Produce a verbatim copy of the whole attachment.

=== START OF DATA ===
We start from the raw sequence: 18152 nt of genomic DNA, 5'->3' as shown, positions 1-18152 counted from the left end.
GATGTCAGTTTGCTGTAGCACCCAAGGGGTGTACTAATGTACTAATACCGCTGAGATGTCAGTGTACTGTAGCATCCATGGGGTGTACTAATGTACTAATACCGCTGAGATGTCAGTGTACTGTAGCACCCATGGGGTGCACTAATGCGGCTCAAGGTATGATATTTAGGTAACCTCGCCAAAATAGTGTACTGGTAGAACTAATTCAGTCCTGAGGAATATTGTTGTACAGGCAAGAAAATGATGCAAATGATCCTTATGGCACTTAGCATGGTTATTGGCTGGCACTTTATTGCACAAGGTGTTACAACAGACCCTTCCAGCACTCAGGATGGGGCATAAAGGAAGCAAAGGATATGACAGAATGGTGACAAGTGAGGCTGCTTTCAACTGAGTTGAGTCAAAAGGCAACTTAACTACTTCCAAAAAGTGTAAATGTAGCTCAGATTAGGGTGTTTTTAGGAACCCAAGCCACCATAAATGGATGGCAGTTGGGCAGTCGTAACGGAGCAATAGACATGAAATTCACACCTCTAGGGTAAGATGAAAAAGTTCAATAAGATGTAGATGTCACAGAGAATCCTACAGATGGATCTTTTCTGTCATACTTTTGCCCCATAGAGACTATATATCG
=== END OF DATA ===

We start from the raw sequence: 18152 nt of genomic DNA, 5'->3' as shown, positions 1-18152 counted from the left end.
GATGTCAGTTTGCTGTAGCACCCAAGGGGTGTACTAATGTACTAATACCGCTGAGATGTCAGTGTACTGTAGCATCCATGGGGTGTACTAATGTACTAATACCGCTGAGATGTCAGTGTACTGTAGCACCCATGGGGTGCACTAATGCGGCTCAAGGTATGATATTTAGGTAACCTCGCCAAAATAGTGTACTGGTAGAACTAATTCAGTCCTGAGGAATATTGTTGTACAGGCAAGAAAATGATGCAAATGATCCTTATGGCACTTAGCATGGTTATTGGCTGGCACTTTATTGCACAAGGTGTTACAACAGACCCTTCCAGCACTCAGGATGGGGCATAAAGGAAGCAAAGGATATGACAGAATGGTGACAAGTGAGGCTGCTTTCAACTGAGTTGAGTCAAAAGGCAACTTAACTACTTCCAAAAAGTGTAAATGTAGCTCAGATTAGGGTGTTTTTAGGAACCCAAGCCACCATAAATGGATGGCAGTTGGGCAGTCGTAACGGAGCAATAGACATGAAATTCACACCTCTAGGGTAAGATGAAAAAGTTCAATAAGATGTAGATGTCACAGAGAATCCTACAGATGGATCTTTTCTGTCATACTTTTGCCCCATAGAGACTATATATCG